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Top 10 taboos to watch out for during Taiwan's Ghost Month

Top 10 ways to avoid a phantom faux pas during Ghost Month in Taiwan

(Photo by flickr user Sowhuan)

(Photo by flickr user Sowhuan)

TAIPEI (Taiwan News) -- Taiwan's Ghost Month (鬼月), observed in the 7th month of the lunar calendar, is once again here, this year running from Aug. 11 to Sept. 9, and Taiwan News has created a list of the top 10 most serious taboos to avoid during this month in Taiwan.

It is believed by devout Taoists and Buddhists that during this time of year the gates of hell are opened for a full month for "hungry ghosts" to roam the world of the living in search of food, money, entertainment, and possibly souls. A "hungry ghost" is a being that has been sent to the underworld to suffer an eternal state of hunger for their misdeeds or for not having a proper burial.

The following are the top 10 tips on how to avoid committing a phantasmic faux pas during Ghost Month in Taiwan:

10. Do not sit in the front row of Gezaixi shows

It is thought that hungry ghosts pursue many hobbies they had in life, such as watching Gezaixi (歌仔戲,Taiwanese opera) shows. Therefore, the first row is reserved for spectral spectators during Ghost Month and it is highly bad form to take their seats.

9. Do not lean against the wall

Ghosts are thought to stick on walls because they find them cooler during the summer heat, or that they are attracted to their yin energy, either way, people are admonished not to lean against them to avoid making the ghouls' work too easy.

8. Do not take the last bus

It is believed that the early morning hours after midnight are the strongest in yin energy, and therefore it is advisable to avoid taking the last bus of the night to avoid being taken away by a phantom driver.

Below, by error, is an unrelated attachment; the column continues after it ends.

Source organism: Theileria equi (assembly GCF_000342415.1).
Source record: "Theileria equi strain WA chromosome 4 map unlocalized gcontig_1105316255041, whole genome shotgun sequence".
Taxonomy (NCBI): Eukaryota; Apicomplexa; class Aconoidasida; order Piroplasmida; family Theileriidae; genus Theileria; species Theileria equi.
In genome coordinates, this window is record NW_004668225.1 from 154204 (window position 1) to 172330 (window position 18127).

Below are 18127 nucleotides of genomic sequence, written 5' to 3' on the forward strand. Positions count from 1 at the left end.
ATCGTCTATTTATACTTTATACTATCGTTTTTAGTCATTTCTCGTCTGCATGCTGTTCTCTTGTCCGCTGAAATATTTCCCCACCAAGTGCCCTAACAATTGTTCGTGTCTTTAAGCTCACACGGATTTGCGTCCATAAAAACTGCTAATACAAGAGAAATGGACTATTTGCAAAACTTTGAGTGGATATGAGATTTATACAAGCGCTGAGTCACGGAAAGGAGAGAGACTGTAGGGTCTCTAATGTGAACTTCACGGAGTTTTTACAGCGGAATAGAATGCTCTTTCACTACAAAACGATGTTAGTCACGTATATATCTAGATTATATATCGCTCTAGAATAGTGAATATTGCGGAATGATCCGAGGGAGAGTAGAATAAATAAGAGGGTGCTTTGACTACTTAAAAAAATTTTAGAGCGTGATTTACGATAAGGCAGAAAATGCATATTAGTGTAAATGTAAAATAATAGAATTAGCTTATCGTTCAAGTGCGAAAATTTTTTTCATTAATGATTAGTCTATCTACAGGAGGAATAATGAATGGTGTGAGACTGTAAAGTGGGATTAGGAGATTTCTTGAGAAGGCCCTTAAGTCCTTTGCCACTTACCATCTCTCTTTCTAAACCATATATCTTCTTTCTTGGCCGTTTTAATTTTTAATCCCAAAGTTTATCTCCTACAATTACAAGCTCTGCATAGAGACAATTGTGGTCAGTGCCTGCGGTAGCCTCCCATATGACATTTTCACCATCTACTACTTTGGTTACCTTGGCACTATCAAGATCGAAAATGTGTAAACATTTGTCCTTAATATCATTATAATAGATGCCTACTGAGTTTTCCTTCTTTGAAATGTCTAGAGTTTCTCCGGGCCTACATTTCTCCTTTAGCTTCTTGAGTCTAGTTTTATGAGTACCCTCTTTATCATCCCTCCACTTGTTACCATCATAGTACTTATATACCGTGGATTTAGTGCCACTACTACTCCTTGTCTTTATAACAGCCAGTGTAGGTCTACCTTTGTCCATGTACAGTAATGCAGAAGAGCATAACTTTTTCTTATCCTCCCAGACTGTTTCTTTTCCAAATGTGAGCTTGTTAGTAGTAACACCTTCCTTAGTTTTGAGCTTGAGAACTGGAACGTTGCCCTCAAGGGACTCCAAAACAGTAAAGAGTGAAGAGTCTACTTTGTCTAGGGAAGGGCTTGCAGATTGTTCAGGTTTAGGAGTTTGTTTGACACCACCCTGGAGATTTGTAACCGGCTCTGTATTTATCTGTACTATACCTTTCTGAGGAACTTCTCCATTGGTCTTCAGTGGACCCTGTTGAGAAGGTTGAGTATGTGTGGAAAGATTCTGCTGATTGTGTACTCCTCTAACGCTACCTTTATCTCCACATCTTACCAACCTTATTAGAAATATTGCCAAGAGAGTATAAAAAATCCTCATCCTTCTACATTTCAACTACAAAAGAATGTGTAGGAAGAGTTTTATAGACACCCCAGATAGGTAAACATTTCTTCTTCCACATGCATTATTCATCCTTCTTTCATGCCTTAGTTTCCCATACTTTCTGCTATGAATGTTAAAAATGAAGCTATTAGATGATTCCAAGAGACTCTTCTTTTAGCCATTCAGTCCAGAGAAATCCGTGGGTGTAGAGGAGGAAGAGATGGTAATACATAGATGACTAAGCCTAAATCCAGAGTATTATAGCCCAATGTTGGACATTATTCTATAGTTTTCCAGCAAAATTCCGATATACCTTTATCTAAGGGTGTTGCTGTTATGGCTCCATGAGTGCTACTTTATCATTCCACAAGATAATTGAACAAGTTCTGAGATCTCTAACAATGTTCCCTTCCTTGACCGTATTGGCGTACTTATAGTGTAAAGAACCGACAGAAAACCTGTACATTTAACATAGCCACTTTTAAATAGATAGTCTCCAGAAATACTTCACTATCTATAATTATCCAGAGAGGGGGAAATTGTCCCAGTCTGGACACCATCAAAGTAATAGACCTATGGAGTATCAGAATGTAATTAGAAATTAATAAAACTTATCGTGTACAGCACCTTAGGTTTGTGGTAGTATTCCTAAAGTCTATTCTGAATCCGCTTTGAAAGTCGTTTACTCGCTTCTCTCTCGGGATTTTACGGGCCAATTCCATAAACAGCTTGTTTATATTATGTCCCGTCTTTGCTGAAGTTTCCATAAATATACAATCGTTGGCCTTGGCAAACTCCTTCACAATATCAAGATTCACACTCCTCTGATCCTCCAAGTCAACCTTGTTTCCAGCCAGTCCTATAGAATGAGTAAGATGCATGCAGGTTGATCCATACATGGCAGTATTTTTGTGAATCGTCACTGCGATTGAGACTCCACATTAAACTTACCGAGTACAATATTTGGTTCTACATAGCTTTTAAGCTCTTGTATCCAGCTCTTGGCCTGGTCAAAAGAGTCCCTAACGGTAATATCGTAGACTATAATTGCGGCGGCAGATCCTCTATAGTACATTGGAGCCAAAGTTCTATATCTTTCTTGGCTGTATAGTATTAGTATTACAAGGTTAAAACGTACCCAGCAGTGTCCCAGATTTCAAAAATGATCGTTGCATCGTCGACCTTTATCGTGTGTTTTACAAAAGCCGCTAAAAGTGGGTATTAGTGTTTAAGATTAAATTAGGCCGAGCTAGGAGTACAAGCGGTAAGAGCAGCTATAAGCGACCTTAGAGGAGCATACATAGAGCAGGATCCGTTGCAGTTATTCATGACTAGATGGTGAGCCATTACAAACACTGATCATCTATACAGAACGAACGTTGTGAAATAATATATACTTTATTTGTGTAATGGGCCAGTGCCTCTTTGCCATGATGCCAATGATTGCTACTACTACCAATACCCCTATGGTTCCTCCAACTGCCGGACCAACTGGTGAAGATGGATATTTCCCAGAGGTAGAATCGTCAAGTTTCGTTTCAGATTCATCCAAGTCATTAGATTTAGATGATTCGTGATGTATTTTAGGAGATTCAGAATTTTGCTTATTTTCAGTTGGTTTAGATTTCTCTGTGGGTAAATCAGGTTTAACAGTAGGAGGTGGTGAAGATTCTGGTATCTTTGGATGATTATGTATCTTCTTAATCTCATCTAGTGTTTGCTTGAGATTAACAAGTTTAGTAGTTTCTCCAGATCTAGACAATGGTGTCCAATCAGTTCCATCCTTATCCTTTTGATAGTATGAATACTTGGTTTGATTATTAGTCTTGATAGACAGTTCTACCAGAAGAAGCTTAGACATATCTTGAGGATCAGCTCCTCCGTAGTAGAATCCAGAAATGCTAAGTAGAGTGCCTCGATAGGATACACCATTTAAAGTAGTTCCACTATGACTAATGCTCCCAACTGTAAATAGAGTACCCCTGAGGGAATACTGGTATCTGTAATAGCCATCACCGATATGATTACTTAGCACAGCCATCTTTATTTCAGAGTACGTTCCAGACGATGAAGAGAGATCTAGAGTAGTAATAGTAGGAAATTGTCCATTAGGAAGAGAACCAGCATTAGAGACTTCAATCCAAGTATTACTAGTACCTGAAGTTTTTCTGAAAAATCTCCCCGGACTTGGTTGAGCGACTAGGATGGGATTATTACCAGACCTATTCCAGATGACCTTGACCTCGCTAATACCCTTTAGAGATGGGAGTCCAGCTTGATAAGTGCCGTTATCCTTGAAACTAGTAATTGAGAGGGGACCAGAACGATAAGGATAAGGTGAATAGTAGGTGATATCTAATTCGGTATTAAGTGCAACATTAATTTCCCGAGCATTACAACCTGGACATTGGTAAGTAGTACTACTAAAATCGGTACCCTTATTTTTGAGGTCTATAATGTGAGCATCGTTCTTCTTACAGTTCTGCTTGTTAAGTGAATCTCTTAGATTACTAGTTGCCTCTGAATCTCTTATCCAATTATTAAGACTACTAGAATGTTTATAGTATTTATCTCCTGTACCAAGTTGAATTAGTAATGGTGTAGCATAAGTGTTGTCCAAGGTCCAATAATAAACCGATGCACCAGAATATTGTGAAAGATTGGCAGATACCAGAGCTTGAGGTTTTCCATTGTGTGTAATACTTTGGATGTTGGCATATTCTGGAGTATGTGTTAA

7. Do not go out alone at night

After sunset, wandering ghosts seek out living hosts that they can possess. For this reason, Taiwanese try to avoid going out alone at night during this period, especially young adults and children, because they are considered particularly vulnerable.

6. Do not buy house, car or other major purchase

Many Taiwanese avoid buying and moving into houses during Ghost Month as it is considered highly unlucky and they could end up with a haunted a house and ghastly roommates. Other major transactions of money such as car purchases and business deals are strictly shunned during this period.

5. If patted on the shoulder, do not look back

The living are believed to have a protective invisible flame that emanates from either shoulder, and thus when one suddenly turns their head to look back, that protective flame is snuffed out. Apparently, ghouls with guile will pat their victims on the back hoping they will suddenly turn their head, making them vulnerable to attack. The solution is to turn the whole body at once instead of just the head.

4. Do not whistle, particularly in the dark

Taiwanese have fear of whistling in general because they believe it attracts evil spirits that will follow them around and bring misfortune. It is believed that this effect is magnified during Ghost Month, particularly at night.

3. Do not hang clothes to dry outside at night

There are two schools of thought on why hanging clothes on the balcony late at night is bad during Ghost Month. One theory states that hungry ghosts are cold from suffering in the desolate underworld and they seek warmth by putting on the clothes. The other, more sinister rationale is that evil spirits will wear the clothes of the living to enable them sneak into their homes and do bad deeds.

2. Call them "good brothers," not "ghosts"

Actually talking about ghosts out loud, especially at night is thought to draw their attention and bring bad luck. Therefore, the more polite way to speak of members of the spirit world that wander during this period is "good brothers." It shows them a degree of respect and hopefully encourages them to behave in a "brotherly" fashion.

1. Do not go swimming

This by far the best known and most feared taboo as it is believed that evil spirits who had drowned lick their chops at the chance of drowning a swimmer to gain an opportunity at rebirth. Taiwanese stay away from beaches in droves throughout Ghost Month, though swimming pools during the day seem to be considered relatively safe.

By the same token, it is also considered highly dangerous to take a shower after midnight because evil spirits are more emboldened by the combination of water and the late hour.